1911 Encyclopædia Britannica/Fostoria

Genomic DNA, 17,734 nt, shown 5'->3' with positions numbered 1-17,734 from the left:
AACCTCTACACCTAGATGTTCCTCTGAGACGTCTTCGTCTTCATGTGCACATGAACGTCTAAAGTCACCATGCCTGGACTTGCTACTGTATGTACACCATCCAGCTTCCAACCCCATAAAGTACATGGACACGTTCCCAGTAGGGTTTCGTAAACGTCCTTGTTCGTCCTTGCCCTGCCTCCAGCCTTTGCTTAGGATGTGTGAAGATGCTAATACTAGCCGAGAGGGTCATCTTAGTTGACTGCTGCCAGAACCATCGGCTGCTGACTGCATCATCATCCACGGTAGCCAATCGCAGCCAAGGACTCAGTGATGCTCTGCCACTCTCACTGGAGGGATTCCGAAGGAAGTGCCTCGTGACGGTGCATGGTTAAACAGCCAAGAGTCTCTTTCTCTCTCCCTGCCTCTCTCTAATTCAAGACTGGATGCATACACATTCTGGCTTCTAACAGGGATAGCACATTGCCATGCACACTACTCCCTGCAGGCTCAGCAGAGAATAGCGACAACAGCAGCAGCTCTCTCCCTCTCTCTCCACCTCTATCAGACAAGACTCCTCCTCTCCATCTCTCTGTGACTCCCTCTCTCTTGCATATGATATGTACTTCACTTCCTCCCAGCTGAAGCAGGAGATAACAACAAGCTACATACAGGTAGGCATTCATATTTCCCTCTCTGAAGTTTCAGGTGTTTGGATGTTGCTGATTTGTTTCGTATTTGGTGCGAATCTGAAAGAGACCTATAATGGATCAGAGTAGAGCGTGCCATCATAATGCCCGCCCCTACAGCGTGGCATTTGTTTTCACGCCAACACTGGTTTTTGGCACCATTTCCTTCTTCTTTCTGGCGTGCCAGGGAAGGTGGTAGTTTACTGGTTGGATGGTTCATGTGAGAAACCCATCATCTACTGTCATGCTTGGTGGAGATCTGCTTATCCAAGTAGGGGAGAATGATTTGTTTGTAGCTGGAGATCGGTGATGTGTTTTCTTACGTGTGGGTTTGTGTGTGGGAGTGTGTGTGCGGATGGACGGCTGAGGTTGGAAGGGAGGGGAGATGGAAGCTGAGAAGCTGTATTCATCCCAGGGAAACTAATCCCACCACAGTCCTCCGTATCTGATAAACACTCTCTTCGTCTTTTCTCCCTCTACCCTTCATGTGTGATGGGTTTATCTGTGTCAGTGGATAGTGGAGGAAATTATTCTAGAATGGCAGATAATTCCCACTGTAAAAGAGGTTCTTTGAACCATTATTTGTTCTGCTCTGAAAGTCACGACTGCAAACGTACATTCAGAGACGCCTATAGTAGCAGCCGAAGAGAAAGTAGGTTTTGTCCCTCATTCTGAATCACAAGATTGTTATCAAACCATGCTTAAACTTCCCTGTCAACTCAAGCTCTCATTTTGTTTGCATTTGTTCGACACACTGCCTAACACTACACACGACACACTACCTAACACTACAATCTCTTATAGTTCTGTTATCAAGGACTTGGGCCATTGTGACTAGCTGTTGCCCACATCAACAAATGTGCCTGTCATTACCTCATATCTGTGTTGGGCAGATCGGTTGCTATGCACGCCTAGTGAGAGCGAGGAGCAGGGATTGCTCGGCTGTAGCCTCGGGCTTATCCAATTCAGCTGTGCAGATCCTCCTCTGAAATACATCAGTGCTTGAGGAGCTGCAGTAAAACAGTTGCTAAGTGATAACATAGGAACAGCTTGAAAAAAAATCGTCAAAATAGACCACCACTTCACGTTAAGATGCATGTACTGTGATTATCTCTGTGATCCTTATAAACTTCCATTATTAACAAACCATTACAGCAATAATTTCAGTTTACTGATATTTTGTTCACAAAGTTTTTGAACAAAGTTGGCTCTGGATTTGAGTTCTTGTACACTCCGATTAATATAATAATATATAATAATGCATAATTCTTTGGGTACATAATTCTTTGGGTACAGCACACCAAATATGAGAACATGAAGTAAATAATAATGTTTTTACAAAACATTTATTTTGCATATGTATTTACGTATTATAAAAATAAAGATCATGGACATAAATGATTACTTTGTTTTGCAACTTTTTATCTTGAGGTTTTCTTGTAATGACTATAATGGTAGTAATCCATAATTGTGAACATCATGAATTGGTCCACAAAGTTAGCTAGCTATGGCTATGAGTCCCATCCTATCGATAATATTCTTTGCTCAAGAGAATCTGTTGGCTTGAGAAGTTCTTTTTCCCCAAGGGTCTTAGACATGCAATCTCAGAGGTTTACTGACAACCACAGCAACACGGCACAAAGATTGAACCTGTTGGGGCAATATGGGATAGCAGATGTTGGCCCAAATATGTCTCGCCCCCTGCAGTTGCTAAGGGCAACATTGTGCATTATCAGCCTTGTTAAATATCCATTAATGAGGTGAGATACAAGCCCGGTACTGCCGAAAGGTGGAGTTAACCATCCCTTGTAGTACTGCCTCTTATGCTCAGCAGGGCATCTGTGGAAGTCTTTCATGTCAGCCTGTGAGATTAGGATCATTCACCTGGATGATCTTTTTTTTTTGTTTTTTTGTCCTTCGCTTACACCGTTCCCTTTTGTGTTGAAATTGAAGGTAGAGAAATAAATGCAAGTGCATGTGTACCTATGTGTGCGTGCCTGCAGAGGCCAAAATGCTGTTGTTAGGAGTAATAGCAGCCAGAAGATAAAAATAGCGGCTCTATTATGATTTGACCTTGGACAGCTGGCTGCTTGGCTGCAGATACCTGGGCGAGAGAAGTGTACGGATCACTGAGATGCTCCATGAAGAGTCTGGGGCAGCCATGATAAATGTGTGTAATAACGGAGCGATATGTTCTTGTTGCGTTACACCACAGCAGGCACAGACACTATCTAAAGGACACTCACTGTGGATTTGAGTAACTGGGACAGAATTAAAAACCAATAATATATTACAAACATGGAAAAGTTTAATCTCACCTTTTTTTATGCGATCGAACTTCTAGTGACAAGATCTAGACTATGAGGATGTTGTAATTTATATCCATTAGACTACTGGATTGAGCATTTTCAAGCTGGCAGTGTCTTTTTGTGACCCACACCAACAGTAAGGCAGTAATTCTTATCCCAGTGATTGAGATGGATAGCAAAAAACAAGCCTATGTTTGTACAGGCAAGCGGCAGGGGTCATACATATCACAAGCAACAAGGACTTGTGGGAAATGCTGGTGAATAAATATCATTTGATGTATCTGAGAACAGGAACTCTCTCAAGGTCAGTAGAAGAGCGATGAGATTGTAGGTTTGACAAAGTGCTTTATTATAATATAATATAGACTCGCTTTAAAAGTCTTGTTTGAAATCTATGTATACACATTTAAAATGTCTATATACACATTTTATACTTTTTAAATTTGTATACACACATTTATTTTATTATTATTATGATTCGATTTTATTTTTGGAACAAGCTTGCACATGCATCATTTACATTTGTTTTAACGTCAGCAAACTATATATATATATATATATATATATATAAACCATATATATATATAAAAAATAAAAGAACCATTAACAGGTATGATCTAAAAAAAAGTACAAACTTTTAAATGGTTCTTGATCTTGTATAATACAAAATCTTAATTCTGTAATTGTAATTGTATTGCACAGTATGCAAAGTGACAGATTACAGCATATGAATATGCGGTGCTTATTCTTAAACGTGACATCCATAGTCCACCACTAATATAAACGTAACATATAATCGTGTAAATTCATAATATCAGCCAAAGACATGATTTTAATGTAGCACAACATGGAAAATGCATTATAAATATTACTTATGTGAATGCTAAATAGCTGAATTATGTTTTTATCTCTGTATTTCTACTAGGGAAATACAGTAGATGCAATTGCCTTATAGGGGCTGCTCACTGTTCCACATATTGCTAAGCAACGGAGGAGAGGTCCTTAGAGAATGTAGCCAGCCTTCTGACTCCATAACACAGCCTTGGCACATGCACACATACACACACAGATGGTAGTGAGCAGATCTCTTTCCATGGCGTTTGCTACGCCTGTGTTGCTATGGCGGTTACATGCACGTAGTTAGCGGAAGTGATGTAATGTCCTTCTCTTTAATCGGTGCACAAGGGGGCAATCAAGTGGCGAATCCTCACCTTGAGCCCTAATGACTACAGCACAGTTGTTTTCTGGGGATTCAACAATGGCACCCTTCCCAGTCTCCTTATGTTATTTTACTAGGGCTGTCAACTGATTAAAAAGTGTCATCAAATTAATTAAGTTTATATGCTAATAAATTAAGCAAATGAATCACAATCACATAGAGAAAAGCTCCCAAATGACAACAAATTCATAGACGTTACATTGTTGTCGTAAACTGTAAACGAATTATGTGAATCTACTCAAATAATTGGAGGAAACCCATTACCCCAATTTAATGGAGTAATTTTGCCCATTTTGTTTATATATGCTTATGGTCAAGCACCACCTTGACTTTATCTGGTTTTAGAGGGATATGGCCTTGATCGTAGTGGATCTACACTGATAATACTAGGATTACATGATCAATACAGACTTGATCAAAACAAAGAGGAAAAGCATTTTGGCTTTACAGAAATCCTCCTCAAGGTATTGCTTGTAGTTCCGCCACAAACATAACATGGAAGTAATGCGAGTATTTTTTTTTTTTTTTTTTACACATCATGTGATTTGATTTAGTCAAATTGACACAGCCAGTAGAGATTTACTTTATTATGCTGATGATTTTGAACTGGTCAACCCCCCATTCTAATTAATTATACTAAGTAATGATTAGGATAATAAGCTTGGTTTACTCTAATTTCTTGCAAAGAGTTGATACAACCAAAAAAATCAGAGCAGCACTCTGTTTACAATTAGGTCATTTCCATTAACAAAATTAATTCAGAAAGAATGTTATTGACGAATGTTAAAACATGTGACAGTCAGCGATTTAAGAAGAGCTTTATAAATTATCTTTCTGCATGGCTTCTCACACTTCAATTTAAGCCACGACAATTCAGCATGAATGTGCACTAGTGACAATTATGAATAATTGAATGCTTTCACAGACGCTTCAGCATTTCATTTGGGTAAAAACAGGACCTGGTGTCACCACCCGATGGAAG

FOSTORIA, a city, partly in Seneca, partly in Hancock, and partly in Wood county, Ohio, U.S.A., 35 m. S. by E. of Toledo. Pop. (1890) 7070; (1900) 7730 (584 foreign-born); (1910) 9597. It is served by the Baltimore & Ohio, the New York, Chicago & St Louis, the Ohio Central, the Lake Erie & Western, and the Hocking Valley railways, and by two interurban electric lines. The city is situated in an agricultural region, and oil abounds in the vicinity. Among the city’s manufactures are glass, flour, planing mill products, brass and iron, carriages, barrels, incandescent lamps, carbons, wire nails and fences, automobile engines and parts, railway torpedoes and muslin underwear. The waterworks are owned and operated by the municipality. In 1832, upon the coming of the first settlers, two towns, Rome and Risdon, were laid out on the site of what is now Fostoria. A bitter rivalry arose between them, but they were finally united under one government, and the city thus formed was named in honour of Charles W. Foster, whose son Charles Foster (1828–1904), governor of the state from 1880 to 1884 and secretary of the United States treasury from 1891 to 1893, did much to promote its growth. Fostoria was chartered as a city in 1854.